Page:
Just as it was in the United States, it’s impossible to trace the exact beginning of baseball in Mexico. Unlike the United States, nobody has created an Abner Doubleday myth for Mexican baseball. What is generally accepted among cronistas of Mexico’s baseball history is that the game was imported south of the border in the late 1800’s by either soldiers, sailors or railroad builders from the USA. While such places as Nuevo Laredo, Cadareyta de Jimenez and Guaymas have all laid claim to being the birthplace of beisbol, the only certainty is that American sailors from the ship U.S.S. Montana played an exhibition game in Guaymas, Sonora in 1877, and that a local Guaymas team was formed shortly thereafter. About ten years later, a team called the Mexico Club was created in the nation’s capital which continues to this day as the Mexican League’s 15-time champion Mexico City Diablos Rojos.
Baseball was played on a somewhat haphazard basis in Mexico through the first two decades of the 20th Century. The game grew steadily as American teams would cross the border to play ball against local nines of Mexican players, and clubs began springing up here and there across the country in a southward spread. The 1906 World Series champion Chicago White Sox were the first major league team to visit Mexico. As the 1920’s opened, baseball was becoming the most popular sport in the country, but there was no formal high-level professional league until a sportswriter and baseball manager put their heads together in 1925 to form what is now the Mexican League.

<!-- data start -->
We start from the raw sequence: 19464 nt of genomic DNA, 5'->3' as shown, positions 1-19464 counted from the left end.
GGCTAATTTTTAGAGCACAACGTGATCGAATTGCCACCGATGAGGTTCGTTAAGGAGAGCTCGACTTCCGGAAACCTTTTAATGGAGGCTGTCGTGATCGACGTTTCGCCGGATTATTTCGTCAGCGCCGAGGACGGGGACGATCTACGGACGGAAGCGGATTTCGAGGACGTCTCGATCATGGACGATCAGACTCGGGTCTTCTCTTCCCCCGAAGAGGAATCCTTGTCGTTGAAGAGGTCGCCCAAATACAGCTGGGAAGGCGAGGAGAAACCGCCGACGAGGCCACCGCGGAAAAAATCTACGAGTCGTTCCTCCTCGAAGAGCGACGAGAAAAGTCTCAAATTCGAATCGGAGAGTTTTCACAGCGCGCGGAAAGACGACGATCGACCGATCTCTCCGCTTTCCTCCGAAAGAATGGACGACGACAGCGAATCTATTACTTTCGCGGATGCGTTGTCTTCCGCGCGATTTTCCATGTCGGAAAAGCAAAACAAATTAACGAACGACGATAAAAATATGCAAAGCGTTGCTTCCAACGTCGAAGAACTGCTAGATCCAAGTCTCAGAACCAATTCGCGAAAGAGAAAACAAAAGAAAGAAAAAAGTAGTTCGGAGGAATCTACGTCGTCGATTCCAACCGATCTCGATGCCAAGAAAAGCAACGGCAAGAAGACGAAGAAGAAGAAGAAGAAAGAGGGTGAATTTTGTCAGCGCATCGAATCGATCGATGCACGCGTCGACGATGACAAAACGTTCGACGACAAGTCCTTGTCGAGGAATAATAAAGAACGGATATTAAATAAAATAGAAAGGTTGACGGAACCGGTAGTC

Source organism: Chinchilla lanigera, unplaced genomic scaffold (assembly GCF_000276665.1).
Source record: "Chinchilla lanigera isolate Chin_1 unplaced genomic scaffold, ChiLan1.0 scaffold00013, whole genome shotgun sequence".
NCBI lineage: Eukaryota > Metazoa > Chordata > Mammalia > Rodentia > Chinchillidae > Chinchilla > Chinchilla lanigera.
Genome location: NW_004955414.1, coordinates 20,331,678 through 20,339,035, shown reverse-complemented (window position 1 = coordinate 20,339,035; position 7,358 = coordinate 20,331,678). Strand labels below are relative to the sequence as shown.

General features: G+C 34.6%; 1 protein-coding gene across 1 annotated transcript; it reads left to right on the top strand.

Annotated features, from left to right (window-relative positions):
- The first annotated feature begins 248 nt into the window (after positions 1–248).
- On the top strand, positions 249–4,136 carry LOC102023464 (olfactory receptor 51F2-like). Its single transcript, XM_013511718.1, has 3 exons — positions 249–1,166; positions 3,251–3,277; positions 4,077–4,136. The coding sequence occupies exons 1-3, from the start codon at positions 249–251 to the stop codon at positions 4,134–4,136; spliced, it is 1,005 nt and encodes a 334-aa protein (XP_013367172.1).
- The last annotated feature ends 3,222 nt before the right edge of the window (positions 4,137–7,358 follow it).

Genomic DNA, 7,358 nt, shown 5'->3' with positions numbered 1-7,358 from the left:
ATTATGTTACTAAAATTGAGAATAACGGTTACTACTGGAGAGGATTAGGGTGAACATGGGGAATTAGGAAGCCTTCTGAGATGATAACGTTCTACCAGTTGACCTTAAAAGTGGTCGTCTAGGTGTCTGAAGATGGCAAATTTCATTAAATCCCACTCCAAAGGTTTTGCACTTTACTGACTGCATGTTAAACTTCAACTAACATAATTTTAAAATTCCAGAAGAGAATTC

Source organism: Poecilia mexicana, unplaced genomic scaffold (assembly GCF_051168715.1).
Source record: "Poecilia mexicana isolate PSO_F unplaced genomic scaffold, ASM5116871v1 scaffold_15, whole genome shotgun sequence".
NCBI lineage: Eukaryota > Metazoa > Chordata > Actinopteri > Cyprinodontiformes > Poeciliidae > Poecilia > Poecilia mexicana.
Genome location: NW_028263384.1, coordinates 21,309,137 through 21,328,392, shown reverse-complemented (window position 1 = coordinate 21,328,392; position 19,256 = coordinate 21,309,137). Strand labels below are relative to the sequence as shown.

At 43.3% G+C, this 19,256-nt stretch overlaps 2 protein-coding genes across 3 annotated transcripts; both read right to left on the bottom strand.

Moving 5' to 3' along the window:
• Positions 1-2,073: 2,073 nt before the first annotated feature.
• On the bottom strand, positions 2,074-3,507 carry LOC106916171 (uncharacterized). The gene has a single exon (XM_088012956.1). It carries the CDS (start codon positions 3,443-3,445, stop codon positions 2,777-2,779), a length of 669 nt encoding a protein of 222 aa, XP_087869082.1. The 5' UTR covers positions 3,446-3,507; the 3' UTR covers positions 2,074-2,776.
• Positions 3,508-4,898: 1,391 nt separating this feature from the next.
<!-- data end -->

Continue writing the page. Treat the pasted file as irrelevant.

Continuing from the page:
Alejandro Aguilar Reyes, better known as “Fray Nano” to readers of La Aficion, was a 23-year-old cronista when he joined with manager Ernesto Carmona to form the six-team Mexican League. Fray Nano was league president for two years before becoming LMB Commissioner from 1927 through 1942. While Fray Nano handled much of the new Liga’s organizing and publicity, the well-connected Carmona was able to bring many of Mexico’s best players into the LMB (along with another respected baseball man, Homobono Marquez, who ran the powerful Aztec club).
The early-day Mexican League was centered almost exclusively in Mexico City, with representation in nearby cities such as Veracruz and Puebla. Teams were usually named after sponsors, like modern clubs in Asian leagues, and it wasn’t until the late 1930’s that most teams represented cities instead of businesses in Mexico.
The Mexican League in the 1940’s was dominated by Jorge Pasquel. The 33-year-old Pasquel was a very wealthy man who entered the Liga in 1940 with his Veracruz Azules and eventually took over running the entire circuit. Pasquel was willing to spend money, and by the mid-40’s offered contracts to such major league players as Ted Williams, Bob Feller and Phil Rizzuto for far more than they were earning in the United States. While he fell short of bringing in the biggest names, Pasquel did induce Sal Maglie, Max Lanier and Vern Stephens into signing with the Liga. More important, Pasquel brought such Negro League stars as Cool Papa Bell, Josh Gibson, Ray Dandridge and Roy Campanella to Mexico.
However, Pasquel fell short in his dream of achieving parity with the major leagues, and was a bitter man when he left baseball in 1952. He died three years later in a plane wreck at the age of 48, and the Liga nearly died at the same time.